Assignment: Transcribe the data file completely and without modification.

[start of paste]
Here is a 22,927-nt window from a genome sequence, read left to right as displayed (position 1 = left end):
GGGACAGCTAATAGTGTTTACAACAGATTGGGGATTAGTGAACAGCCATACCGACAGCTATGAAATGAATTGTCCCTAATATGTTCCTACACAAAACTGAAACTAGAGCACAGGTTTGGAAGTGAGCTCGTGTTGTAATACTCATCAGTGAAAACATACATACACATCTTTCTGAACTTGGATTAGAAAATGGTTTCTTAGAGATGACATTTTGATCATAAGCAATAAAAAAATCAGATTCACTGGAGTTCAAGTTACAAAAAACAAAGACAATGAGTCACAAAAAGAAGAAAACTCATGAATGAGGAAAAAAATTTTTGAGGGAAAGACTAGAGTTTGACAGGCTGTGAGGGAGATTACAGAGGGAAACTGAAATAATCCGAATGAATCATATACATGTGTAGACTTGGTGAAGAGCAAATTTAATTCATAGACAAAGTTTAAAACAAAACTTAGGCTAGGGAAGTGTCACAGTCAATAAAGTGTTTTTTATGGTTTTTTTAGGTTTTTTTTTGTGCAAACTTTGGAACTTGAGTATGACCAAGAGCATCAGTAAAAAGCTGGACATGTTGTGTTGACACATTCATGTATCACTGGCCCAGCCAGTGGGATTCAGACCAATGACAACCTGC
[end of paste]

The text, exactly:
Here is a 22,927-nt window from a genome sequence, read left to right as displayed (position 1 = left end):
GGGACAGCTAATAGTGTTTACAACAGATTGGGGATTAGTGAACAGCCATACCGACAGCTATGAAATGAATTGTCCCTAATATGTTCCTACACAAAACTGAAACTAGAGCACAGGTTTGGAAGTGAGCTCGTGTTGTAATACTCATCAGTGAAAACATACATACACATCTTTCTGAACTTGGATTAGAAAATGGTTTCTTAGAGATGACATTTTGATCATAAGCAATAAAAAAATCAGATTCACTGGAGTTCAAGTTACAAAAAACAAAGACAATGAGTCACAAAAAGAAGAAAACTCATGAATGAGGAAAAAAATTTTTGAGGGAAAGACTAGAGTTTGACAGGCTGTGAGGGAGATTACAGAGGGAAACTGAAATAATCCGAATGAATCATATACATGTGTAGACTTGGTGAAGAGCAAATTTAATTCATAGACAAAGTTTAAAACAAAACTTAGGCTAGGGAAGTGTCACAGTCAATAAAGTGTTTTTTATGGTTTTTTTAGGTTTTTTTTTGTGCAAACTTTGGAACTTGAGTATGACCAAGAGCATCAGTAAAAAGCTGGACATGTTGTGTTGACACATTCATGTATCACTGGCCCAGCCAGTGGGATTCAGACCAATGACAACCTGC